Three US Senators have released a radical agricultural plan aimed at providing land grants to transfer millions of acres to black farmers at no charge- in a system that has a rather Zimbabwean feel.
The bill, sponsored by New England-region Senators Cory Booker (D-NJ), Elizabeth Warren (D-MA), and Kirsten Gillibrand (D-NY) appears to promote land redistibution in the name of “equality.”
“I’m proud to team up with @ewarren and @SenGillibrand to introduce the Justice for Black Farmers Act,” Booker tweeted Tuesday. “We need to balance the scales after decades of systemic racism within @USDA have harmed black farmers.”
Claiming that the US Department of Agriculture engaged in discriminatory practices to decimate the 1920s number of black farmers, Booker and his associates are looking to raise the numbers.
“Overtly discriminatory and unjust federal policy has robbed black families in the United States of the ability to build and pass on intergenerational wealth,” said Senator Booker in a statement provided by his US Senate page. “When it comes to farming and agriculture, we know that there is a direct connection between discriminatory policies within the USDA and the enormous land loss we have seen among black farmers over the past century. The Justice for Black Farmers Act will work to correct this historic injustice by addressing and correcting USDA discrimination and taking bold steps to restore the land that has been lost in order to empower a new generation of black farmers to succeed and thrive.”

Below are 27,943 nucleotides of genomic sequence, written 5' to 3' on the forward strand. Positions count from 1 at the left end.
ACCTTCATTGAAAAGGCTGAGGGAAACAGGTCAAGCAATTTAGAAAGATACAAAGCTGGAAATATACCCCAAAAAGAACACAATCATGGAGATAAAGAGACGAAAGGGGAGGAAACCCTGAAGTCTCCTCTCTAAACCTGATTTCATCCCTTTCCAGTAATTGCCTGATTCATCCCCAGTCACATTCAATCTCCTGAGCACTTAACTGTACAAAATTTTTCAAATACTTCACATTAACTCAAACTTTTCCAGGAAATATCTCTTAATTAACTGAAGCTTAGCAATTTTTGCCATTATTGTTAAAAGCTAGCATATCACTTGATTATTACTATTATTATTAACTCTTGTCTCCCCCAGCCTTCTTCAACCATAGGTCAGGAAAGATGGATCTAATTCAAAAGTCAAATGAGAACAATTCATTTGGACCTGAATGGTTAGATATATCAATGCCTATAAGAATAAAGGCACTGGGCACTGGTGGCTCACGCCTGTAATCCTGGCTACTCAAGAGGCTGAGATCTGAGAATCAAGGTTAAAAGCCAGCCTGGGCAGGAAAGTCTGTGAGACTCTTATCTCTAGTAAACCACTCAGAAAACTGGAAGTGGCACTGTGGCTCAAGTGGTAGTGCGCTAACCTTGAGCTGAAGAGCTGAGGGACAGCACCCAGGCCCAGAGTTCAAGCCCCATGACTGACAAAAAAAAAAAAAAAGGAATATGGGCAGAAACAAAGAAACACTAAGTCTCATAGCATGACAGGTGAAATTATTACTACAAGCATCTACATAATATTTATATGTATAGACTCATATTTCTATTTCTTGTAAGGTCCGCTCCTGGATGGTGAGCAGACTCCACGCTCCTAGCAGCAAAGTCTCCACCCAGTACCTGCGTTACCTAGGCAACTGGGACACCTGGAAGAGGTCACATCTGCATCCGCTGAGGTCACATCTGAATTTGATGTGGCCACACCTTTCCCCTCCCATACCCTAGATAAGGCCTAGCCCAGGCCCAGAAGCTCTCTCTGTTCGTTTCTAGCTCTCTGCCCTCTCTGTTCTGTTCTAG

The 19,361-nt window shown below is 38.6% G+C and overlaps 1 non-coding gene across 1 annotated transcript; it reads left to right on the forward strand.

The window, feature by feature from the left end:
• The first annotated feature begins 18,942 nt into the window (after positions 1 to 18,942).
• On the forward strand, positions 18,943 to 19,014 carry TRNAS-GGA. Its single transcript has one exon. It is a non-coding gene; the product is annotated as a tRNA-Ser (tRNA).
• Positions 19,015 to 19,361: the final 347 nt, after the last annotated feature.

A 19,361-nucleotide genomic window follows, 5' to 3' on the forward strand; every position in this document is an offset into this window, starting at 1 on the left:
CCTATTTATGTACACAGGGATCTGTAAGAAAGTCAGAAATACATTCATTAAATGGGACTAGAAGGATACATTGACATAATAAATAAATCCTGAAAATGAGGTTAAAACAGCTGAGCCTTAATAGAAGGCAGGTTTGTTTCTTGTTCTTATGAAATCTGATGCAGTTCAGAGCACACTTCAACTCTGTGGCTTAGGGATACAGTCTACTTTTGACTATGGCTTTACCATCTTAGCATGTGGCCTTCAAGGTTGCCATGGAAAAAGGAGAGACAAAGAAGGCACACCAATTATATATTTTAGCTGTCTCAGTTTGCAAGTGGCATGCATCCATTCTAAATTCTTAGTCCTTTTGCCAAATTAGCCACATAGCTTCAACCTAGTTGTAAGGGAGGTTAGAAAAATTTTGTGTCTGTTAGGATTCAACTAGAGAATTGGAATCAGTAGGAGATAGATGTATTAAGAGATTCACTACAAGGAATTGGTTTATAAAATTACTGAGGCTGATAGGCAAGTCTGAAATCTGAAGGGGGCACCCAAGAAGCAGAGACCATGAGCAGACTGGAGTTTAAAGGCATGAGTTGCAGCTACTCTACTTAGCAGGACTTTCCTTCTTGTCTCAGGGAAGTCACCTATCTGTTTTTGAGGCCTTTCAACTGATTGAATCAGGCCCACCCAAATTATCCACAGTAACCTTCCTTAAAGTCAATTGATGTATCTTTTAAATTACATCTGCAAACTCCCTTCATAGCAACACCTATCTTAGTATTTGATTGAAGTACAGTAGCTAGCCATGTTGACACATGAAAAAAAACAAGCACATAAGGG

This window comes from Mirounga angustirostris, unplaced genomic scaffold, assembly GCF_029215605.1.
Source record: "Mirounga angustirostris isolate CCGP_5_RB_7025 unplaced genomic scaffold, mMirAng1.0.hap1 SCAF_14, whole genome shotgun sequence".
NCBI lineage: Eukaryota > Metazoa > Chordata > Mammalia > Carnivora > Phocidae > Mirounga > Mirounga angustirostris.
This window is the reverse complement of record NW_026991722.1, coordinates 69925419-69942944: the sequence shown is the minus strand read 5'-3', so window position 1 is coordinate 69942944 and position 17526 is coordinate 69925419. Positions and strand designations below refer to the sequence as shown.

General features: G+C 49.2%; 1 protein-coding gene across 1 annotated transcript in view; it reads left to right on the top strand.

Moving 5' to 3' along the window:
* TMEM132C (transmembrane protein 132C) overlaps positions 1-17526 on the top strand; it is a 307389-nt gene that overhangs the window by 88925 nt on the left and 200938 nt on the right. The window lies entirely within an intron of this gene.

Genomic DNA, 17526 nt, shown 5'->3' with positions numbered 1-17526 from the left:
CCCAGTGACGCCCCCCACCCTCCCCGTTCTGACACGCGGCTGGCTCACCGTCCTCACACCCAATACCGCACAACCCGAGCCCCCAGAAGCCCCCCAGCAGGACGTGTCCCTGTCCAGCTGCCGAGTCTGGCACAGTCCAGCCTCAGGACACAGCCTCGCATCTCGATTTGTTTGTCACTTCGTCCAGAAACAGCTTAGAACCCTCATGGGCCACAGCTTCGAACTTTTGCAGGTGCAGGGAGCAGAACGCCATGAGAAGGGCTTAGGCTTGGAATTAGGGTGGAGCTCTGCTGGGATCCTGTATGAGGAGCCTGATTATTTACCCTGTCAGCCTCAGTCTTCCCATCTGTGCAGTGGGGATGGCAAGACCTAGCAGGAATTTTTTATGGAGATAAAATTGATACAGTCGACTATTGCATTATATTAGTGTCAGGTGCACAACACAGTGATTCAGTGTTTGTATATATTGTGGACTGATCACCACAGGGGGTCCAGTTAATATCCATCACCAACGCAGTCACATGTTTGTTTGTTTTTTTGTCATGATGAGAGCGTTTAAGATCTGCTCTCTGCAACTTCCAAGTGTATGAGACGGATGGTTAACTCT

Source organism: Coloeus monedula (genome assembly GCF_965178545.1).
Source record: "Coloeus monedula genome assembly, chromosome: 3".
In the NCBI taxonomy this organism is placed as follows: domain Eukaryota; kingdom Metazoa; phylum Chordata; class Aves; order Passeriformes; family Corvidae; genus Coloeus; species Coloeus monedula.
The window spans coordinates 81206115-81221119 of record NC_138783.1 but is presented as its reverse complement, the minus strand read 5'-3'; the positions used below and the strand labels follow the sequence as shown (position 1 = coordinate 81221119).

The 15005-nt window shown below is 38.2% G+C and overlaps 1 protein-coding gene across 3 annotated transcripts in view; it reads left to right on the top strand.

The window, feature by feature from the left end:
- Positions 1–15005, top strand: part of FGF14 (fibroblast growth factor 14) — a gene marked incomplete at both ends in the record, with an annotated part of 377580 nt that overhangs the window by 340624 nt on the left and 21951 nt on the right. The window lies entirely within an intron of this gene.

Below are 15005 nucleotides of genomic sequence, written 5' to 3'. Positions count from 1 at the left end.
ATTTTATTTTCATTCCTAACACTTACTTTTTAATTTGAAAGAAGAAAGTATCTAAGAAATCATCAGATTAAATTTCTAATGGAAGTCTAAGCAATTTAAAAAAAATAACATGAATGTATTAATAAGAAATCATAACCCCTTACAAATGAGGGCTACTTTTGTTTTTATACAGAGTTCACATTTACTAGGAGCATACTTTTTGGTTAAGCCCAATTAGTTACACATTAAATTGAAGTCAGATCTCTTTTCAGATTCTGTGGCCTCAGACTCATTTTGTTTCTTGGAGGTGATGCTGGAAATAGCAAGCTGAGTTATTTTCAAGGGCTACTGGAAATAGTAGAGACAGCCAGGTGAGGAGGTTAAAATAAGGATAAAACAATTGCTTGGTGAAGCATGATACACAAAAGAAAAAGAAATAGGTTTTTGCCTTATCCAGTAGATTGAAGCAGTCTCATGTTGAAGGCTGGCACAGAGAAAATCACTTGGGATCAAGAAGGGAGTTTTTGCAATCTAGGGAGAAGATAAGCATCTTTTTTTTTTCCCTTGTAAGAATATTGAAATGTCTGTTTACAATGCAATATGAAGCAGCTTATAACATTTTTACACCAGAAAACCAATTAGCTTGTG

Senator Warren, known for her radical left-wing ideologies, a failed presidential run and a scandal surrounding her allegedly false Native American heritage, also released a statement on the matter.
“For decades, racist policies have robbed black farmers of the economic opportunity to thrive in our country’s agricultural industry. I’m glad to cosponsor Senator Booker’s bill, which goes a long way toward restoring and protecting property rights of black farmers, rooting out discriminatory policies, and providing black farmers with the necessary tools to succeed,” she wrote.
Through the race-based program, up to 32 million acres of land would be granted to black ownership “from willing sellers” in a decade’s time.
The proposal suggests funneling $8 billion annually to the project and aims to make 20,000 grants each year of up to 160 acres through 2030.
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